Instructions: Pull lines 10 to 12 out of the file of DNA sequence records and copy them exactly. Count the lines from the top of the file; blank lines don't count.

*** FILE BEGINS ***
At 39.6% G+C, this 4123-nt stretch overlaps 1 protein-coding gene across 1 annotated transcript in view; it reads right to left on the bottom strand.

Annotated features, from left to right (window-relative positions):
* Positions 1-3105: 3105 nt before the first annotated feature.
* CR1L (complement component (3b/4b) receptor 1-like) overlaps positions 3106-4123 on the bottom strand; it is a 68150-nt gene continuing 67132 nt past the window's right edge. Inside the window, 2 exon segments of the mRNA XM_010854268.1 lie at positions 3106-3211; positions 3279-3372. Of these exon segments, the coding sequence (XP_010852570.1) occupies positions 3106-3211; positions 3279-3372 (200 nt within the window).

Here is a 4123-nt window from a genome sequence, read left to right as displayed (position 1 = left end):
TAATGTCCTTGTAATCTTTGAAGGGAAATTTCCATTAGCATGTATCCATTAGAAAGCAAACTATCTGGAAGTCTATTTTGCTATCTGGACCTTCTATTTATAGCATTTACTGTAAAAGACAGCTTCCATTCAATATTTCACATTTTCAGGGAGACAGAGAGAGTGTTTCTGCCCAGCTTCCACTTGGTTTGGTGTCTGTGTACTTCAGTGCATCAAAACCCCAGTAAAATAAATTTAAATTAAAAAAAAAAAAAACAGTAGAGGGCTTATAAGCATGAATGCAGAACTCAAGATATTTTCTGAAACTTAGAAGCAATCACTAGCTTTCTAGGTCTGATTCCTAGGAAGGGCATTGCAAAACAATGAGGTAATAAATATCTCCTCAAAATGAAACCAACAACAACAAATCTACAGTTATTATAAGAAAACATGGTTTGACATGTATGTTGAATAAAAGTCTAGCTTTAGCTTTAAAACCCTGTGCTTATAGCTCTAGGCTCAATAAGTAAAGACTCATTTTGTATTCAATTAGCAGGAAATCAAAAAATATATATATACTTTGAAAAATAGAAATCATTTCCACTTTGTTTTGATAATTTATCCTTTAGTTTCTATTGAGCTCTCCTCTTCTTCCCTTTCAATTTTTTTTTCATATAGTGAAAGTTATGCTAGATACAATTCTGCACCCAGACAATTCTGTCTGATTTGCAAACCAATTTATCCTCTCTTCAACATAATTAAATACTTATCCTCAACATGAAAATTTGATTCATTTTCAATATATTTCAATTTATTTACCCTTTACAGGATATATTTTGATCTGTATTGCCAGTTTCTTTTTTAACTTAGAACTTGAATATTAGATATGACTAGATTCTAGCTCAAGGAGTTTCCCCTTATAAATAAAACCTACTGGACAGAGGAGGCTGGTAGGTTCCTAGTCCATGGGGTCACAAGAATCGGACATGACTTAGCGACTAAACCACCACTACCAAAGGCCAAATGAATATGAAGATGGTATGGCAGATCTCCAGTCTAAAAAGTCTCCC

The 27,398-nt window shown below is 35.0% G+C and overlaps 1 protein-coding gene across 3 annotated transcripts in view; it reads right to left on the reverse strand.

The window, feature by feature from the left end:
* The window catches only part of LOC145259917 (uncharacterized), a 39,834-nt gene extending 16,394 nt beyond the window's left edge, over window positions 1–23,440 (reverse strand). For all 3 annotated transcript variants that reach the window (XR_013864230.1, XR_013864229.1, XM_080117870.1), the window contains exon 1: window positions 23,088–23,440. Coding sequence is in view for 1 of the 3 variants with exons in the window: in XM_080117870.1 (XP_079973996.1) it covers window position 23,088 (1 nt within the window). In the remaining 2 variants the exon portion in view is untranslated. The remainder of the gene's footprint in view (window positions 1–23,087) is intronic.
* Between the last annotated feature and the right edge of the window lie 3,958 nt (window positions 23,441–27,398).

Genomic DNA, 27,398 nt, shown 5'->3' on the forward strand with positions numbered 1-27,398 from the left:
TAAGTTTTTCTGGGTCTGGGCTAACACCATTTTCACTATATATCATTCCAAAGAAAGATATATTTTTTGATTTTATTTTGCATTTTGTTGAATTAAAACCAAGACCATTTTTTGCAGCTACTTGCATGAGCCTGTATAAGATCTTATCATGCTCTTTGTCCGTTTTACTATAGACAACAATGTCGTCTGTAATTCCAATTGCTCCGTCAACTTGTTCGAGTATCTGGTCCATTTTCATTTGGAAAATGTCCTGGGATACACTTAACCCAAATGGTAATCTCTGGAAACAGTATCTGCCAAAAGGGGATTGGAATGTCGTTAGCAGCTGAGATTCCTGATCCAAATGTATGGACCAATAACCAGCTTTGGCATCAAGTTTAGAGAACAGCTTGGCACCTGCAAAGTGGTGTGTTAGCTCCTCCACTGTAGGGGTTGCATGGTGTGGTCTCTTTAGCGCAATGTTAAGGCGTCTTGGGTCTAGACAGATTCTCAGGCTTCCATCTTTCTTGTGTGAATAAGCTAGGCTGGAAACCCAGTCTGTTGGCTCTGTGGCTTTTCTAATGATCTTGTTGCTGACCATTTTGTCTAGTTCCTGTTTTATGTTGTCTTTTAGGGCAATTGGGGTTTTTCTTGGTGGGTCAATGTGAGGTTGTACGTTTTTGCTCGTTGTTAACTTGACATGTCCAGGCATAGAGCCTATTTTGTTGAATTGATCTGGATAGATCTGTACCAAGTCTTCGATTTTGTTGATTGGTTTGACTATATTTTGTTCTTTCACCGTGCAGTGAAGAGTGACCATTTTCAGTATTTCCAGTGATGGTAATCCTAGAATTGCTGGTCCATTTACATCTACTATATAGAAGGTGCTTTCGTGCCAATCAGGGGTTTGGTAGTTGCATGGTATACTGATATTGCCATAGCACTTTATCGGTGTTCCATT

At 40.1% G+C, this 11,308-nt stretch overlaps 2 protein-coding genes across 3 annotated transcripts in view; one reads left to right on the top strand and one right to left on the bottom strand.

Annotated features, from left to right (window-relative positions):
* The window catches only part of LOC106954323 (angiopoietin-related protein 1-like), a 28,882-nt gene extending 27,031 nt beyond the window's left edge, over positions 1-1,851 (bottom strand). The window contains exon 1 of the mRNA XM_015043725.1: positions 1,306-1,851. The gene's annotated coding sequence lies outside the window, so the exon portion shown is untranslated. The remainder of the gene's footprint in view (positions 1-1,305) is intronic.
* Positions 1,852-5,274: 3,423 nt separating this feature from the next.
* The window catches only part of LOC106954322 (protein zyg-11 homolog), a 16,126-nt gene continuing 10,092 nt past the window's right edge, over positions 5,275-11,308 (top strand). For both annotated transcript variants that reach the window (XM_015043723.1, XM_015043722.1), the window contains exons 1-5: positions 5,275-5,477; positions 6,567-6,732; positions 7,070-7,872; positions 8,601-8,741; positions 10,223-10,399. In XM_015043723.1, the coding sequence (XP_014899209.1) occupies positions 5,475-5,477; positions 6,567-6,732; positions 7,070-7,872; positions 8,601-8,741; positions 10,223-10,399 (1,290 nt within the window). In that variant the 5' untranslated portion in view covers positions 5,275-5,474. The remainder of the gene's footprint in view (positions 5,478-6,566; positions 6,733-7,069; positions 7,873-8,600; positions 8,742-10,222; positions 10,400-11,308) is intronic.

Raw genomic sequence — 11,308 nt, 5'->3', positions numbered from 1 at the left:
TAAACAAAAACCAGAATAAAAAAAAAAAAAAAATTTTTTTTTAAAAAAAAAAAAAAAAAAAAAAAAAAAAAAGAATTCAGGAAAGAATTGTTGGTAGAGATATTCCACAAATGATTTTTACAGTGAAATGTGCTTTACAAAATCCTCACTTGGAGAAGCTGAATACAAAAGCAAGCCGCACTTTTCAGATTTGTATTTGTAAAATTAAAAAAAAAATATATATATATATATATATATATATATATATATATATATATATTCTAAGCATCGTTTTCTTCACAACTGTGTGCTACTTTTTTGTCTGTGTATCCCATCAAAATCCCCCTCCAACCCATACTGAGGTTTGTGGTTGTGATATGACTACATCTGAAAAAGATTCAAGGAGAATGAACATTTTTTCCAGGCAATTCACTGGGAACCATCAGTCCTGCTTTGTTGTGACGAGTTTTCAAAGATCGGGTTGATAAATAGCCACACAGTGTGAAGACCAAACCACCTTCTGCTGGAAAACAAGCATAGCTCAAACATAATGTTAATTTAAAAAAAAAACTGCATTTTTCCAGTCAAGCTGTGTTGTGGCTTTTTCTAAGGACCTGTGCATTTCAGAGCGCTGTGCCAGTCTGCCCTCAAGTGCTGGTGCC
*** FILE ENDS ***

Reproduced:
* Between the last annotated feature and the right edge of the window lie 3,958 nt (window positions 23,441–27,398).

Genomic DNA, 27,398 nt, shown 5'->3' on the forward strand with positions numbered 1-27,398 from the left:
TAAGTTTTTCTGGGTCTGGGCTAACACCATTTTCACTATATATCATTCCAAAGAAAGATATATTTTTTGATTTTATTTTGCATTTTGTTGAATTAAAACCAAGACCATTTTTTGCAGCTACTTGCATGAGCCTGTATAAGATCTTATCATGCTCTTTGTCCGTTTTACTATAGACAACAATGTCGTCTGTAATTCCAATTGCTCCGTCAACTTGTTCGAGTATCTGGTCCATTTTCATTTGGAAAATGTCCTGGGATACACTTAACCCAAATGGTAATCTCTGGAAACAGTATCTGCCAAAAGGGGATTGGAATGTCGTTAGCAGCTGAGATTCCTGATCCAAATGTATGGACCAATAACCAGCTTTGGCATCAAGTTTAGAGAACAGCTTGGCACCTGCAAAGTGGTGTGTTAGCTCCTCCACTGTAGGGGTTGCATGGTGTGGTCTCTTTAGCGCAATGTTAAGGCGTCTTGGGTCTAGACAGATTCTCAGGCTTCCATCTTTCTTGTGTGAATAAGCTAGGCTGGAAACCCAGTCTGTTGGCTCTGTGGCTTTTCTAATGATCTTGTTGCTGACCATTTTGTCTAGTTCCTGTTTTATGTTGTCTTTTAGGGCAATTGGGGTTTTTCTTGGTGGGTCAATGTGAGGTTGTACGTTTTTGCTCGTTGTTAACTTGACATGTCCAGGCATAGAGCCTATTTTGTTGAATTGATCTGGATAGATCTGTACCAAGTCTTCGATTTTGTTGATTGGTTTGACTATATTTTGTTCTTTCACCGTGCAGTGAAGAGTGACCATTTTCAGTATTTCCAGTGATGGTAATCCTAGAATTGCTGGTCCATTTACATCTACTATATAGAAGGTGCTTTCGTGCCAATCAGGGGTTTGGTAGTTGCATGGTATACTGATATTGCCATAGCACTTTATCGGTGTTCCATT